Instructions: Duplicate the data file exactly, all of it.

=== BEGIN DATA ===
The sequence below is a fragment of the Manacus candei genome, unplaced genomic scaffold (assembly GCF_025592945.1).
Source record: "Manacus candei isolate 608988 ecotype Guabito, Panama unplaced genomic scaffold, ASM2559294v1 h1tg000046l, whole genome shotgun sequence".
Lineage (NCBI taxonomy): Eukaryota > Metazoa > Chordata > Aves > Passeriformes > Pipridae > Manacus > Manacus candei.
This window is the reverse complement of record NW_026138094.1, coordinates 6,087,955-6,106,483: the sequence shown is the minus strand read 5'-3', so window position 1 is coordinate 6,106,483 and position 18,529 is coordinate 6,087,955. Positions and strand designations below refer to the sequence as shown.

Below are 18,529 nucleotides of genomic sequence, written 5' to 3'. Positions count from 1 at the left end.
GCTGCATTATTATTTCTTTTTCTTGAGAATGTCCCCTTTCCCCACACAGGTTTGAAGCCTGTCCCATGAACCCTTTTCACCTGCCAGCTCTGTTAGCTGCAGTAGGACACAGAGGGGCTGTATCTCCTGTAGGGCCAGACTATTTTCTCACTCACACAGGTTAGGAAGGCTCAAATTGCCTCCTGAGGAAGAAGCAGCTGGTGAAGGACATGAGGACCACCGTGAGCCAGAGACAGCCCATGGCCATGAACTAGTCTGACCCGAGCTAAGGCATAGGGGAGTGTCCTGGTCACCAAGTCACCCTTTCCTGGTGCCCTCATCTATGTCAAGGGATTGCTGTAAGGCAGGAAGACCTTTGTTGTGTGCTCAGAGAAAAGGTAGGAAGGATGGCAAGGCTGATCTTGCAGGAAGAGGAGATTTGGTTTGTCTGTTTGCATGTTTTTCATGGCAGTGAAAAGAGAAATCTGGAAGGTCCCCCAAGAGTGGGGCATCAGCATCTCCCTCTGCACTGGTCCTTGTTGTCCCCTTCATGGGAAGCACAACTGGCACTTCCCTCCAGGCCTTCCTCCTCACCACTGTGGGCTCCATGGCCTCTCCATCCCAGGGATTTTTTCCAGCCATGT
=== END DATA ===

The sequence below is a fragment of the Manacus candei genome, unplaced genomic scaffold (assembly GCF_025592945.1).
Source record: "Manacus candei isolate 608988 ecotype Guabito, Panama unplaced genomic scaffold, ASM2559294v1 h1tg000046l, whole genome shotgun sequence".
Lineage (NCBI taxonomy): Eukaryota > Metazoa > Chordata > Aves > Passeriformes > Pipridae > Manacus > Manacus candei.
This window is the reverse complement of record NW_026138094.1, coordinates 6,087,955-6,106,483: the sequence shown is the minus strand read 5'-3', so window position 1 is coordinate 6,106,483 and position 18,529 is coordinate 6,087,955. Positions and strand designations below refer to the sequence as shown.

Below are 18,529 nucleotides of genomic sequence, written 5' to 3'. Positions count from 1 at the left end.
GCTGCATTATTATTTCTTTTTCTTGAGAATGTCCCCTTTCCCCACACAGGTTTGAAGCCTGTCCCATGAACCCTTTTCACCTGCCAGCTCTGTTAGCTGCAGTAGGACACAGAGGGGCTGTATCTCCTGTAGGGCCAGACTATTTTCTCACTCACACAGGTTAGGAAGGCTCAAATTGCCTCCTGAGGAAGAAGCAGCTGGTGAAGGACATGAGGACCACCGTGAGCCAGAGACAGCCCATGGCCATGAACTAGTCTGACCCGAGCTAAGGCATAGGGGAGTGTCCTGGTCACCAAGTCACCCTTTCCTGGTGCCCTCATCTATGTCAAGGGATTGCTGTAAGGCAGGAAGACCTTTGTTGTGTGCTCAGAGAAAAGGTAGGAAGGATGGCAAGGCTGATCTTGCAGGAAGAGGAGATTTGGTTTGTCTGTTTGCATGTTTTTCATGGCAGTGAAAAGAGAAATCTGGAAGGTCCCCCAAGAGTGGGGCATCAGCATCTCCCTCTGCACTGGTCCTTGTTGTCCCCTTCATGGGAAGCACAACTGGCACTTCCCTCCAGGCCTTCCTCCTCACCACTGTGGGCTCCATGGCCTCTCCATCCCAGGGATTTTTTCCAGCCATGT